A Note from our Nurse
Frostbite—A Winter Weather Hazard
Frostbite is a condition in which skin or part of the body becomes partially frozen due to exposure to cold. Body parts most likely to be frostbitten are the fingers, toes, ears, nose and cheeks. In the beginning stages of frostbite, the skin will become very red and then pale.
- Do bring the child indoors.
- Do warm the area in a pan of lukewarm water.
- If hands or feet are affected, elevate them above the heart level.
- Keep exposed areas dry to help prevent more frostbite.
- Do not rub or massage the area.
- Do not warm with a heating pad.
- Do not break blisters that have formed.
CALL YOUR DOCTOR IF:
- The skin blisters.
- The area feels numb after 15 minutes of warming.
- The skin is cold, white, hard and waxy feeling. This usually means the frostbite is severe.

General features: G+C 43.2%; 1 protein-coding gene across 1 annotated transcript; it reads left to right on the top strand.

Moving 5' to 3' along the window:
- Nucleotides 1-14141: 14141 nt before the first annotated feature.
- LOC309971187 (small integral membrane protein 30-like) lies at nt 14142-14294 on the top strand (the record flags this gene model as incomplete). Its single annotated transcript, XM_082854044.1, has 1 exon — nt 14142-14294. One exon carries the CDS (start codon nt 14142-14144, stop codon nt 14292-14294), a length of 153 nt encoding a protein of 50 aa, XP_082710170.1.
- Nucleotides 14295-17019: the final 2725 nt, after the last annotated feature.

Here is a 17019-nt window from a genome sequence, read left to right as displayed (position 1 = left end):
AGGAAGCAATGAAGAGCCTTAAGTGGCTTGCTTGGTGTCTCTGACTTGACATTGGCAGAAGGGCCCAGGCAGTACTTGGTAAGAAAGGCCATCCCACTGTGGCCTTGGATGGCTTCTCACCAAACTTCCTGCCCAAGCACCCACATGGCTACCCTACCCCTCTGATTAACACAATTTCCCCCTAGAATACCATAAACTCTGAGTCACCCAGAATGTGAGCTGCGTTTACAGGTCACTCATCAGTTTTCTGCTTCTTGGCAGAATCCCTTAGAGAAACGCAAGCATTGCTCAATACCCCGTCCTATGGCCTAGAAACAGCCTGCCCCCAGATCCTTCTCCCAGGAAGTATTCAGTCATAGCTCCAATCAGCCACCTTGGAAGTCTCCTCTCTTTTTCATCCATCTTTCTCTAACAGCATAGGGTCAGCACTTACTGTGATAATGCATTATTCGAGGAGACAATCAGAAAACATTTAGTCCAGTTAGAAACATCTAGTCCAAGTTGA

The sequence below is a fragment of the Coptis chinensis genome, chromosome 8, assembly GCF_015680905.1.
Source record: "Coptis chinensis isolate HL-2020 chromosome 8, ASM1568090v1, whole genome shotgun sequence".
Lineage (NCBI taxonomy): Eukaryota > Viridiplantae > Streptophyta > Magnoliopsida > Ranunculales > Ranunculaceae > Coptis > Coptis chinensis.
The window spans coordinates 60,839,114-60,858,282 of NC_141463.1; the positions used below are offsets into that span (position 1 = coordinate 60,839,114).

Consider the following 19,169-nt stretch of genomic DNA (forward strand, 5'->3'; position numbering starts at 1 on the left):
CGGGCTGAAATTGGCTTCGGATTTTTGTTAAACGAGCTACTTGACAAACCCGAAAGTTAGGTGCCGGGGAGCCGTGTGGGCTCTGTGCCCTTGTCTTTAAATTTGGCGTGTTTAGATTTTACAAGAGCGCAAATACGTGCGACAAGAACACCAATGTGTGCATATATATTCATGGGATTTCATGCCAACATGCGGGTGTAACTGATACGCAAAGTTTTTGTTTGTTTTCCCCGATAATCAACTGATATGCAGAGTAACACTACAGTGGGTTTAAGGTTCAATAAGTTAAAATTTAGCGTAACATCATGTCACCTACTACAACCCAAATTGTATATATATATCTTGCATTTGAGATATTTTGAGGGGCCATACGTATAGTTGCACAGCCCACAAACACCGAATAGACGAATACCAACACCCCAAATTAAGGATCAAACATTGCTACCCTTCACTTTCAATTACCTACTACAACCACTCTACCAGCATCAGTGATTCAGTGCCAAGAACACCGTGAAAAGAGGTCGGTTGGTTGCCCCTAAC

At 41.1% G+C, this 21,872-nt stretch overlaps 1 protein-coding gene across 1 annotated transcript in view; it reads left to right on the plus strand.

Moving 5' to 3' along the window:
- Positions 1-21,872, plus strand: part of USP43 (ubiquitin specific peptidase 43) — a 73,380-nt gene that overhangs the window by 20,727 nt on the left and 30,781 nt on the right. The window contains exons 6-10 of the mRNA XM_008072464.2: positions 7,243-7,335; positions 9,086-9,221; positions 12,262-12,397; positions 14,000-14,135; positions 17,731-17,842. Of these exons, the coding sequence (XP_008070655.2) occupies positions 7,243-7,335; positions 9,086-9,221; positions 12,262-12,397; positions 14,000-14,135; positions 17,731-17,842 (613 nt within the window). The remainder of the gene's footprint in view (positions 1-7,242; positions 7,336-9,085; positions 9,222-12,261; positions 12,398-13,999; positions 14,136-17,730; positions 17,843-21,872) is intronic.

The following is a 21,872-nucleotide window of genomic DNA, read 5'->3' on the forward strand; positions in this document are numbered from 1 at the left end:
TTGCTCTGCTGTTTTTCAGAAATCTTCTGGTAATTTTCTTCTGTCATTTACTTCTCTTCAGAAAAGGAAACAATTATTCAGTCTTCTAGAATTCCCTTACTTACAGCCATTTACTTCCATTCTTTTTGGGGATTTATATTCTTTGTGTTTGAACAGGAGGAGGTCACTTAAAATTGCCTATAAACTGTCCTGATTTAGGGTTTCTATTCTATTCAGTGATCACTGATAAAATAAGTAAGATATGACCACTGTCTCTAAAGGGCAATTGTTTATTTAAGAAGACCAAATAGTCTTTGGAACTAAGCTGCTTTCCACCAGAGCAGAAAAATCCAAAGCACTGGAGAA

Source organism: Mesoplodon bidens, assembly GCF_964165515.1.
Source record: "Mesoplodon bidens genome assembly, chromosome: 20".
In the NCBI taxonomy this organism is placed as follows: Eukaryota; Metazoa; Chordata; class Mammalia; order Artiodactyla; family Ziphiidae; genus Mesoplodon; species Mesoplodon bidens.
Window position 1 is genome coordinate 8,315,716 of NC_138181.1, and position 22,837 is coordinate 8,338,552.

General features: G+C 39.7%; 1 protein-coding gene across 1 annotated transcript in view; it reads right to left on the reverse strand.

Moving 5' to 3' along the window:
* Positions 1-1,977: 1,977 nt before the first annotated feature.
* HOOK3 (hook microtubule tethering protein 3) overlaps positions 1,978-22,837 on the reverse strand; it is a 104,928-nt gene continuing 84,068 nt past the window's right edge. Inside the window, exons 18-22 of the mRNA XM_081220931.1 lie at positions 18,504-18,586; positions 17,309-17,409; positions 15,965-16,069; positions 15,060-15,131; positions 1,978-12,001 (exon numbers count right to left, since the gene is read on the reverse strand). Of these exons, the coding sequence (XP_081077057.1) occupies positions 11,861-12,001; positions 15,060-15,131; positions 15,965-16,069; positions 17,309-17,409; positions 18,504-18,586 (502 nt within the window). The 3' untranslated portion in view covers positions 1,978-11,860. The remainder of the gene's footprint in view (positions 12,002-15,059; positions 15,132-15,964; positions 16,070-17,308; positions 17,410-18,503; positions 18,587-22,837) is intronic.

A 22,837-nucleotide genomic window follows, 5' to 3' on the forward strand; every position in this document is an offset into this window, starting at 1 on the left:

- Protect children from cold, wind and moisture.
- Dress them in proper clothing:
- Dress your child in several layers of light, loose clothing rather than one heavy garment.
- Protect the child’s head and neck with a hat and scarf and his/her face with a mask.
- For outdoor play, boots high enough to cover the ankles, two pairs of socks and mittens or gloves should be worn.
- Try to make arrangements for your child’s transportation to and from school, instead of walking, on extremely cold days.